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[¶52] But if the motion is supported by a seemingly bona fide and reasonable excuse, including an emotional inability to take the stand at the time of the initial waiver that has since been resolved, this factor would weigh in favor of granting the motion. Walker, 772 F.2d at 1184. Even so, the excuse of initial emotional difficulty with testifying would not " alone suffice to carry the day" in most instances. Id. at 1185.

5. Circumstances of the Curtis Advisement and Initial Waiver

[¶53] In addition to the four articulated factors, courts should also consider any additional relevant circumstances, which could include the timing of the Curtis advisement and the defendant's initial waiver. See Byrd, 403 F.3d at 1282-83 (indicating that a defendant's knowing and voluntary waiver of the right to testify weighs against granting the motion to reopen evidence, and that a defendant who waives the right has not been " denied" the right to testify in his own behalf).

[¶54] The court should consider whether the advisement and waiver occurred at the beginning of the defense case, sometime during the presentation of defense evidence, or after all other defense witnesses have testified. An advisement and waiver that occur earlier in the defense case could weigh in favor of granting a defendant's motion to reopen the evidence because the defendant made his decision whether to testify before having the opportunity to fully evaluate the strengths and weaknesses of the defense case. See Brooks v. Tennessee, 406 U.S. 605, 611-12, 92 S.Ct. 1891, 32 L.Ed.2d 358 (1972) (a criminal defendant should have the opportunity to weigh the strengths of the defense evidence as it is presented at trial before deciding whether his or her own testimony is necessary or helpful to the case); People v. Reed, 216 P.3d 55, 58 (Colo. App. 2008) (" [A] defendant has the constitutional right to decide at what point during his or her defense he or she wishes to testify." ); cf. People v. Walden, 224 P.3d 369, 376 (Colo. App. 2009) (trial court did not deny defendant his constitutional right to remain silent or his right to testify by requiring him to testify at a particular time rather than recessing for an entire afternoon when no other defense witnesses were available to testify).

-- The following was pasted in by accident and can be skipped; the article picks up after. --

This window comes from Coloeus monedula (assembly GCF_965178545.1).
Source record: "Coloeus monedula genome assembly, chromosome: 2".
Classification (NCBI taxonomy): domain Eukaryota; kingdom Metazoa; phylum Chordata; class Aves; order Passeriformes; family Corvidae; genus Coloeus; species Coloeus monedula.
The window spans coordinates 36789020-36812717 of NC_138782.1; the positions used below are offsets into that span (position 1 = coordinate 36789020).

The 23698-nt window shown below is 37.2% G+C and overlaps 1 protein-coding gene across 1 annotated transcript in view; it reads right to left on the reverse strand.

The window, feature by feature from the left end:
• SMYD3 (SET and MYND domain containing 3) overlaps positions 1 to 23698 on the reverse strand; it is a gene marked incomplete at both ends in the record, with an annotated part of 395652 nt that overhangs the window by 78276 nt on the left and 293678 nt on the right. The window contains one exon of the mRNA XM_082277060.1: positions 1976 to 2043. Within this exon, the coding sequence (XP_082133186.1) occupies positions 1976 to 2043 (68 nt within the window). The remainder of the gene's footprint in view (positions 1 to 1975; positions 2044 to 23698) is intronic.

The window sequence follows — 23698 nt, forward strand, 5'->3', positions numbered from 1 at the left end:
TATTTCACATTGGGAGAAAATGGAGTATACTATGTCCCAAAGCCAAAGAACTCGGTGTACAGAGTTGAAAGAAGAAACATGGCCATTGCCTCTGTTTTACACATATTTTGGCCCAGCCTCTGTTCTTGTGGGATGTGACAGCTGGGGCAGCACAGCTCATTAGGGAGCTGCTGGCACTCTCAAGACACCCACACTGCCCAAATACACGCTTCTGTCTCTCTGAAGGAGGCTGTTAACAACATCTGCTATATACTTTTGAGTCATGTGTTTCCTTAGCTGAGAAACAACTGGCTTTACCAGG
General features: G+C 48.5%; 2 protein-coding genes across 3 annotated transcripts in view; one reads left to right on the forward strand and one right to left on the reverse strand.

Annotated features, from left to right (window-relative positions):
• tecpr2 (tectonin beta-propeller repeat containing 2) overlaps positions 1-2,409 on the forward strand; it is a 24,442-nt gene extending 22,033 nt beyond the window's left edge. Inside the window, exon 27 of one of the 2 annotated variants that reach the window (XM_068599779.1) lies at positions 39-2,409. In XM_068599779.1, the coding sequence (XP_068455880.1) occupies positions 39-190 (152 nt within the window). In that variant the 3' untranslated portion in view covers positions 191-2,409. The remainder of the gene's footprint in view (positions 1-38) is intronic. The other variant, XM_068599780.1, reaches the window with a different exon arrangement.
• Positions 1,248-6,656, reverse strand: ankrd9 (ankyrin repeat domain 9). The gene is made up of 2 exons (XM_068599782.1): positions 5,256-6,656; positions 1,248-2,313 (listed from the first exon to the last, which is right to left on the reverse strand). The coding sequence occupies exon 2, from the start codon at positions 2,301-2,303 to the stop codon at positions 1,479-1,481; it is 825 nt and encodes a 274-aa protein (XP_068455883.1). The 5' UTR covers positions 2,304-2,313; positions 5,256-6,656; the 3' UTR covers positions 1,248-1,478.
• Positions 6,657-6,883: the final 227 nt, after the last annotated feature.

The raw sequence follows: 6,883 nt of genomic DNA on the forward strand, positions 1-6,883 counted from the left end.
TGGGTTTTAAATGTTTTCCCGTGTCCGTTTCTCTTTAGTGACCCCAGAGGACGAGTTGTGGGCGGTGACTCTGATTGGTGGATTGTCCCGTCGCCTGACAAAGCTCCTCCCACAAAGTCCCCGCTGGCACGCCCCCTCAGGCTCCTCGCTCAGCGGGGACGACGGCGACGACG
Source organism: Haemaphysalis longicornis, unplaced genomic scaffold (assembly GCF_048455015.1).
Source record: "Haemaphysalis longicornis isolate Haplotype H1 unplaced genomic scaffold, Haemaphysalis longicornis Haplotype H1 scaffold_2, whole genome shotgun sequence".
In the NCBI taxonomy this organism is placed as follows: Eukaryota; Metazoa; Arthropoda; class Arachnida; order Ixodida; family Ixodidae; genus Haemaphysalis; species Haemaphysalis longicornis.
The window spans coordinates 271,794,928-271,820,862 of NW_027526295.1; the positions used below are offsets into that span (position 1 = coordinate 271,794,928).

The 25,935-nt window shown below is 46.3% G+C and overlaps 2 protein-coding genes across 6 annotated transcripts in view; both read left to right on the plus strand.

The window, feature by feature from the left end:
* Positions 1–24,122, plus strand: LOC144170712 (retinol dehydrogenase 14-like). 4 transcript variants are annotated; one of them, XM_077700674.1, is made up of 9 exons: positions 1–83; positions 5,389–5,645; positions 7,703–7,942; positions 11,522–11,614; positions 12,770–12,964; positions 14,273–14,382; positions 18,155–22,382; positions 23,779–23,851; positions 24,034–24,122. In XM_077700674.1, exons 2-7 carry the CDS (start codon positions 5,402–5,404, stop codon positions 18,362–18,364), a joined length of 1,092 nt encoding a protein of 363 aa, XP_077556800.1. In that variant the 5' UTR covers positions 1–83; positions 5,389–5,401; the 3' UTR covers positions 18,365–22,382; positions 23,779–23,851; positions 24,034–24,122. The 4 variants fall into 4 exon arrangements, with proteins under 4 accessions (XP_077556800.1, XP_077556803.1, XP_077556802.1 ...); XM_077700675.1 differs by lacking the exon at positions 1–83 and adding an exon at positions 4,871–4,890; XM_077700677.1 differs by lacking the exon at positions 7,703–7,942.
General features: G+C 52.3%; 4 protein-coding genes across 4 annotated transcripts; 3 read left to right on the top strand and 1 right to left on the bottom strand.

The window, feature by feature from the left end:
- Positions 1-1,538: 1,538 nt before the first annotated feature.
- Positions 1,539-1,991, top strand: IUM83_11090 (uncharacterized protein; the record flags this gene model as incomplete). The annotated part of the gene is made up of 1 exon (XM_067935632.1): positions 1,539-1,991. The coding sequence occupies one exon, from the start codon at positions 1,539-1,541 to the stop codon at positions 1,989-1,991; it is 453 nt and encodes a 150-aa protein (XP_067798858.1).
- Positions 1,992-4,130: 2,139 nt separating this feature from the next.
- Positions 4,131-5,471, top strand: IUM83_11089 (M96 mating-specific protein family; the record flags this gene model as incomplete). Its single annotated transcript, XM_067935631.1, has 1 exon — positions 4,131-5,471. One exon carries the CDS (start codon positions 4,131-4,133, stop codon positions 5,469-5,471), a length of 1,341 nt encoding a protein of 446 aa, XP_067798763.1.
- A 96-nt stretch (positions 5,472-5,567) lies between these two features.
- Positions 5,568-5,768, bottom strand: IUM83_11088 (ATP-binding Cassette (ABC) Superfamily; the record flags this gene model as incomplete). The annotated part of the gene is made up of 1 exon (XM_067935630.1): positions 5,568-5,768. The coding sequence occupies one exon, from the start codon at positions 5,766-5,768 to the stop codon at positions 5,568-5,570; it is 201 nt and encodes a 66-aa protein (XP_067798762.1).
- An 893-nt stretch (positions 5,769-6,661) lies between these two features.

[¶55] Courts may also consider the details of the defendant's initial waiver of the right to testify. Primarily, the court should consider whether the defendant's initial waiver was unequivocal, or if he or she expressed any hesitation, concern, confusion, or other difficulty in making the decision to waive the right to testify.

[¶56] Courts may also consider, as the Walker court appeared to do, whether the defendant has testified at all during the trial. See Walker, 772 F.2d at 1185. While it is obviously important for a criminal defendant to be given a fair opportunity to testify at trial, fairness in the proceedings does not require affording the defendant repeated and endless opportunities to take the stand. See id.

6. Attorney's Position

[¶57] Finally, defense counsel's position regarding the defendant's request to reopen the evidence to testify should be considered. The court may note defense counsel's advocacy, or lack thereof, and may consider whether and at what point defense counsel has a duty to effectively advocate the defendant's position even if it is contrary to counsel's viewpoint.

C. Application

[¶58] Here, the court considered some, but not all, of the factors we have identified, not having the benefit of our present decision. In light of our specific adoption of these standards, we conclude that we should remand the case for the trial court to reconsider the issue. See People v. Wiedemer, 852 P.2d 424, 443 (1993). On such remand, the court should hold a hearing and allow the parties to make additional argument and present additional evidence on the motion. Even though defendant has already presented the reasons he wanted to testify and the content of his testimony, we conclude he should not be limited thereto in light of his counsel's failure to advocate on his behalf.

[¶59] The court should then rule anew, making specific findings under the factors set

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forth in this opinion. If the court determines that its initial ruling was correct, defendant's conviction stands affirmed, subject to his right to appeal. If the court determines that its initial ruling was incorrect, the court should grant defendant a new trial.

IV. Conclusion

[¶60] The order denying defendant's motion to suppress is affirmed. The case is remanded with directions to hold a hearing on defendant's motion to reopen the evidence to make additional findings and conclusions consistent with the standards set forth in this opinion.

JUDGE DAILEY and JUDGE BERGER concur.